As has been our wont for 231 summers now, the Rice family joins the many millions who celebrate the anniversary of American independence by watching fireworks explode in the sky (okay, we haven't been doing it for quite that long, but it sure feels that way). We hear the whistling of the rockets, we wait in suspense for the glorious patterns and colors to burst open on the celestial canvas. The only problem is that they are extremely temporal. A second or two and they're gone.

This year, however, I had a very special treat. The fireworks lasted. In fact they're still there, bright and colorful, turning summersaults in the sky. Let me explain how that happened.

We watched the display just like we do each year. We then made our way through the throngs of spectators, and reached our distant (to avoid traffic snarls) parking space. We got in the car. All of a sudden an unexpected firework went off in the back seat, through the voice of my ten year old son, Yehudah.

"Ya know, we should really learn a lesson from the fireworks," he earnestly suggested. Kaboom! Now that was a brilliant and colorful outburst. We do play this game from time to time in the car. It is based on the teaching of the Baal Shem Tov:

From everything that we see and hear, we should take a lesson in the service of G‑d.

But I was tired and quite frankly, not in the mood. But when my son chimed in with the suggestion, the sparks went flying in my heart. He was suggesting it. We all shared various ideas and thoughts. And then another unexpected firework came from my daughter, Mushky.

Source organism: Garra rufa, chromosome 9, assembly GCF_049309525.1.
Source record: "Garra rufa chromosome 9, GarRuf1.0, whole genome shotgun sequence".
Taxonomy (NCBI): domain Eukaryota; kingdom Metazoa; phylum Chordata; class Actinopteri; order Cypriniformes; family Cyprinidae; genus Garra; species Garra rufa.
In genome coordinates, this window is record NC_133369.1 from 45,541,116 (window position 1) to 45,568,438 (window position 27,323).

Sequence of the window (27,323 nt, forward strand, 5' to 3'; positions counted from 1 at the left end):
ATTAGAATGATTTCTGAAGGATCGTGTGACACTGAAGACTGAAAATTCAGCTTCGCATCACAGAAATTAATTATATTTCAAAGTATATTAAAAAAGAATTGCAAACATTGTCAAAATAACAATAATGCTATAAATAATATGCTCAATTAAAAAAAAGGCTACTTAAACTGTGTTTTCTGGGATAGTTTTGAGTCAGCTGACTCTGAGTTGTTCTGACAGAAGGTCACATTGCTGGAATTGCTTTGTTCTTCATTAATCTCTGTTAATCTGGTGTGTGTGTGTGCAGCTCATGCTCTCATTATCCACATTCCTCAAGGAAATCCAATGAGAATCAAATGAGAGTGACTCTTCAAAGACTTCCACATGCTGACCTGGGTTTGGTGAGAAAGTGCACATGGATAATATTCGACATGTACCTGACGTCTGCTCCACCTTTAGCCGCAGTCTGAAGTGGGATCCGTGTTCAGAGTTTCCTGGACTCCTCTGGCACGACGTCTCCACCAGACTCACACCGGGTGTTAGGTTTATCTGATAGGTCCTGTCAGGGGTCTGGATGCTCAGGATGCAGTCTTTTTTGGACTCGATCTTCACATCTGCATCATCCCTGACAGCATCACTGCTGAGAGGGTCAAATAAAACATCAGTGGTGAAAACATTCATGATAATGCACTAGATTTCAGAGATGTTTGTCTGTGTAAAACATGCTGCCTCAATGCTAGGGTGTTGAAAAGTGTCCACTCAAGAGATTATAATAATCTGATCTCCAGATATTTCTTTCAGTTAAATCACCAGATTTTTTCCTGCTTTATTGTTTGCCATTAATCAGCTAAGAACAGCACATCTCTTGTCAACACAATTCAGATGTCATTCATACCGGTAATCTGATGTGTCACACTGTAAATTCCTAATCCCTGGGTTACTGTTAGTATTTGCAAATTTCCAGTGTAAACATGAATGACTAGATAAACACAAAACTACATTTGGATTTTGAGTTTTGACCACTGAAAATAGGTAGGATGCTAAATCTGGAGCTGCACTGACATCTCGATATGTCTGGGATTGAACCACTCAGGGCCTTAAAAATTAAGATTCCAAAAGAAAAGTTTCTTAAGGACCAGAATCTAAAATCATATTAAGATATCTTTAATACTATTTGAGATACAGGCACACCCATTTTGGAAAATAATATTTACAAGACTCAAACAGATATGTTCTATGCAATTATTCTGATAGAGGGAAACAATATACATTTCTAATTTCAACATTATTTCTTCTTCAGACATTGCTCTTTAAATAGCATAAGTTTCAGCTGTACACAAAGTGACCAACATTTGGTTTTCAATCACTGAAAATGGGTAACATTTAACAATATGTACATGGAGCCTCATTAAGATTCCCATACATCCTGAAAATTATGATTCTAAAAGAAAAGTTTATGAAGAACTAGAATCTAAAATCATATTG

"Maybe it's like doing a mitzvah," she offered. "We learn Torah and do good deeds in this world, but we don't see the light that we make. Then, when our actions reach the heavens, they go off like the fireworks. You can see the wonderful colors and designs. It is so beautiful."

Kaboom! Another set of sparks go off in my heart. I am about to ask her who she heard this amazing insight from, when I realize that she came up with it all on her own, right then and there in the back seat of our car.

So, what lessons have we learned?

Number one: Talk with your kids about relevant moral lessons in life. They do listen. And it shows them what you think is important. This is the best investment that you can make with the greatest returns. These are fireworks that last.

Number two: Remember that life is a fireworks show. We invest much time and effort into creating the rocket. In fact, our whole life is dedicated to this endeavor. We don't always see the fireworks; as the chassidic masters explain, if we were to experience the tremendous light generated by a single positive action, we would no longer have free choice. It would be obvious and compelling that there is only one path. And it is the fact that we do choose it, even though we don't see it, that makes our choice so cosmically valuable. But know that each positive act that we do creates the most wonderful cosmic illumination.

And number three: Keep your eyes open to the many lessons that G‑d may be teaching you. It is a wonderful opportunity to find light in places you never thought possible. It elevates your life.

Share your lessons with your children, and have them share their lessons with you. And we invite you to share your lessons with all of us via "Post a Comment" below.